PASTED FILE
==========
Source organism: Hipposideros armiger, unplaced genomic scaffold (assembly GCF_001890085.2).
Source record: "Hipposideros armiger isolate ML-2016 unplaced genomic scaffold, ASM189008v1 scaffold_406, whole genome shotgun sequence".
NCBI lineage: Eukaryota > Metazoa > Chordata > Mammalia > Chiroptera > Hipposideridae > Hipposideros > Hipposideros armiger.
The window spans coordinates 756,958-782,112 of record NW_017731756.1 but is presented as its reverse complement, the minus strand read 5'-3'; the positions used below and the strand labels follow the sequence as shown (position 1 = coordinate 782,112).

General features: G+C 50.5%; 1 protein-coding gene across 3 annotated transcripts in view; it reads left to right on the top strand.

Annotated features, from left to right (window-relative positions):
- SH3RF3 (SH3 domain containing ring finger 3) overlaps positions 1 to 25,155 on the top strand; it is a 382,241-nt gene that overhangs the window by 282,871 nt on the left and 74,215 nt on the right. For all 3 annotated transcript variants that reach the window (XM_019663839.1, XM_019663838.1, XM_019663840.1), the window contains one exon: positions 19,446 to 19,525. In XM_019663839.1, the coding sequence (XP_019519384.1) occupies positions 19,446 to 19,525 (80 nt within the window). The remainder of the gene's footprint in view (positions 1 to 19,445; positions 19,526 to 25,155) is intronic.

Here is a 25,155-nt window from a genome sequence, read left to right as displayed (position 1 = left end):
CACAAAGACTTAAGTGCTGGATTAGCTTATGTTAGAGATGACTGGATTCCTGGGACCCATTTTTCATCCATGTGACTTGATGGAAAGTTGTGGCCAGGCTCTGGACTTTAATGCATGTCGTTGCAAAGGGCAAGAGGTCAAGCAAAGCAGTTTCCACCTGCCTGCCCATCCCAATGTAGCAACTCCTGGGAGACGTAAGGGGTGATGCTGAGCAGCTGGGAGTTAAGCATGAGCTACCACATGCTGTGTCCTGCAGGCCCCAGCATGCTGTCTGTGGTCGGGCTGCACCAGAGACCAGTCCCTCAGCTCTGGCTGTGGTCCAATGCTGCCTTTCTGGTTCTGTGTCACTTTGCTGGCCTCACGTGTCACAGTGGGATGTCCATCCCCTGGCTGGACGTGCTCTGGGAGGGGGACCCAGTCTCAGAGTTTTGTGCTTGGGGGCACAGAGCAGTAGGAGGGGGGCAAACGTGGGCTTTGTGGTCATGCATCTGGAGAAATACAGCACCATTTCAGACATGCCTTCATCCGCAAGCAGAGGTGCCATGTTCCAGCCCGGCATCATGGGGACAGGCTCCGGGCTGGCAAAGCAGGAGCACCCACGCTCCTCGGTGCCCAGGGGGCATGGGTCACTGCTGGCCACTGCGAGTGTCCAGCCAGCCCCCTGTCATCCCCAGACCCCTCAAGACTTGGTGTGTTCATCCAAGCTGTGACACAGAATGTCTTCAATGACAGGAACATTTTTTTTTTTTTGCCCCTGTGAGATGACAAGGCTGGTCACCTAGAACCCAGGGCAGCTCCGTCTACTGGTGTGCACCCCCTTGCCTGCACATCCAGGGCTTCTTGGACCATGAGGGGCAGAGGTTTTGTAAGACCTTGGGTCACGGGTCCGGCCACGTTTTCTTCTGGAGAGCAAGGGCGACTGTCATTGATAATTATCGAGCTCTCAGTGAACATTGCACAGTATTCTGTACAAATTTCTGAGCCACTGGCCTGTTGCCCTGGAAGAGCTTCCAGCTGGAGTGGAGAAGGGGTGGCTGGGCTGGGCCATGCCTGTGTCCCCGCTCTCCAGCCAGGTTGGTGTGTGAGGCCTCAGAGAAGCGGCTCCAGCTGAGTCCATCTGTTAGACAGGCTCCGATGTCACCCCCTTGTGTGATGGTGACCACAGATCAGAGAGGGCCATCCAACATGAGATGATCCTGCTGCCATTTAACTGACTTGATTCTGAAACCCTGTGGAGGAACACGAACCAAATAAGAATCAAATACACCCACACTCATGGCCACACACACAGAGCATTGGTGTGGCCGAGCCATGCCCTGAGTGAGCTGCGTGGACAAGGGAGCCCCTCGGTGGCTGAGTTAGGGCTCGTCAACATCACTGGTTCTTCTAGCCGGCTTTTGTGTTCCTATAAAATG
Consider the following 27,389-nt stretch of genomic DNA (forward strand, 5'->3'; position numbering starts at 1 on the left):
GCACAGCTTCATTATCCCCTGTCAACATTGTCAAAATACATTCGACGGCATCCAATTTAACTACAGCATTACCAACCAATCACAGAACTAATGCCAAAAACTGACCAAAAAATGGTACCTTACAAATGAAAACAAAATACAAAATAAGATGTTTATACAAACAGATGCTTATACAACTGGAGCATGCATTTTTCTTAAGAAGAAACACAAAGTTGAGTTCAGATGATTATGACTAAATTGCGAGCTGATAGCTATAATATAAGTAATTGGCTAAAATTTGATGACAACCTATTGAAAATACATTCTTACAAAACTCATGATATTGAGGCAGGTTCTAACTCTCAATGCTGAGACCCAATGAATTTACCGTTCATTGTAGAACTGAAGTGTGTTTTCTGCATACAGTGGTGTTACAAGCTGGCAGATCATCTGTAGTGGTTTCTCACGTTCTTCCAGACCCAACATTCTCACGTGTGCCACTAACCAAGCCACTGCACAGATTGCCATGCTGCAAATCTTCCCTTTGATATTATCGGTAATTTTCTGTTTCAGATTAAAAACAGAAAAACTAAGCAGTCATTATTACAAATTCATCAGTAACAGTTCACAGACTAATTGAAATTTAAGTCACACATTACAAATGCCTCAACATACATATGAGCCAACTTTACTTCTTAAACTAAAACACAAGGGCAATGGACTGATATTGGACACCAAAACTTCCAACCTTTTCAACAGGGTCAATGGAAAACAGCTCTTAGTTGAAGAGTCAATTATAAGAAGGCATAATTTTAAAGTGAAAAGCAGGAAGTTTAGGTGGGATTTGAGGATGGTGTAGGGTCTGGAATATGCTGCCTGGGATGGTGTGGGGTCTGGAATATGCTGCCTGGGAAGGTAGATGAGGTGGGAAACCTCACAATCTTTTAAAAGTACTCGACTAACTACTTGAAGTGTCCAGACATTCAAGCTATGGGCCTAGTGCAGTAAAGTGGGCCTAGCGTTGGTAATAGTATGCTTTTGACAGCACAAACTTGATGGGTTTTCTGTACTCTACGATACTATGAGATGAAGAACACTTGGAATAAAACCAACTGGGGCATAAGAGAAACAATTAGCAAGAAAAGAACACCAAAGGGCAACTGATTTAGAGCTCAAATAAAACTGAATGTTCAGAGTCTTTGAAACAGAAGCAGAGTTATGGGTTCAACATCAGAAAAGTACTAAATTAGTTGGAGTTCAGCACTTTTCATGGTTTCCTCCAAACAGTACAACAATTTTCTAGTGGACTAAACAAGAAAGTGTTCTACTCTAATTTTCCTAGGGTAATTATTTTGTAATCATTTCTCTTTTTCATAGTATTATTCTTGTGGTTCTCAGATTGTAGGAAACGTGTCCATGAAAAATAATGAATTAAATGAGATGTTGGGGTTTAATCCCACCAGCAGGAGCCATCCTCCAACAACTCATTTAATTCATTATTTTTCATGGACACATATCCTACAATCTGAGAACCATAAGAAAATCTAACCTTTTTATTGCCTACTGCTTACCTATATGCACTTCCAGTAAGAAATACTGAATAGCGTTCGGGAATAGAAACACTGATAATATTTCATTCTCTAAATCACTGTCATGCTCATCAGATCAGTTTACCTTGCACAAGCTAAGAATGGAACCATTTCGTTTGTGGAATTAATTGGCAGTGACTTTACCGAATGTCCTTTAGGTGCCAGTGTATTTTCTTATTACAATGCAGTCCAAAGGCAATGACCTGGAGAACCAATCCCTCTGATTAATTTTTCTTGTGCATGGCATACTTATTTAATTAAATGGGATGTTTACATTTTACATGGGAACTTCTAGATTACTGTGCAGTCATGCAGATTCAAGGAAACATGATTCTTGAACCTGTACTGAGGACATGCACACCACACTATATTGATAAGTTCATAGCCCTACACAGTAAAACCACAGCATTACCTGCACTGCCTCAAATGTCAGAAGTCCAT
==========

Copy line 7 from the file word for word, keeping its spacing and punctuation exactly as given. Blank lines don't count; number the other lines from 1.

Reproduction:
- SH3RF3 (SH3 domain containing ring finger 3) overlaps positions 1 to 25,155 on the top strand; it is a 382,241-nt gene that overhangs the window by 282,871 nt on the left and 74,215 nt on the right. For all 3 annotated transcript variants that reach the window (XM_019663839.1, XM_019663838.1, XM_019663840.1), the window contains one exon: positions 19,446 to 19,525. In XM_019663839.1, the coding sequence (XP_019519384.1) occupies positions 19,446 to 19,525 (80 nt within the window). The remainder of the gene's footprint in view (positions 1 to 19,445; positions 19,526 to 25,155) is intronic.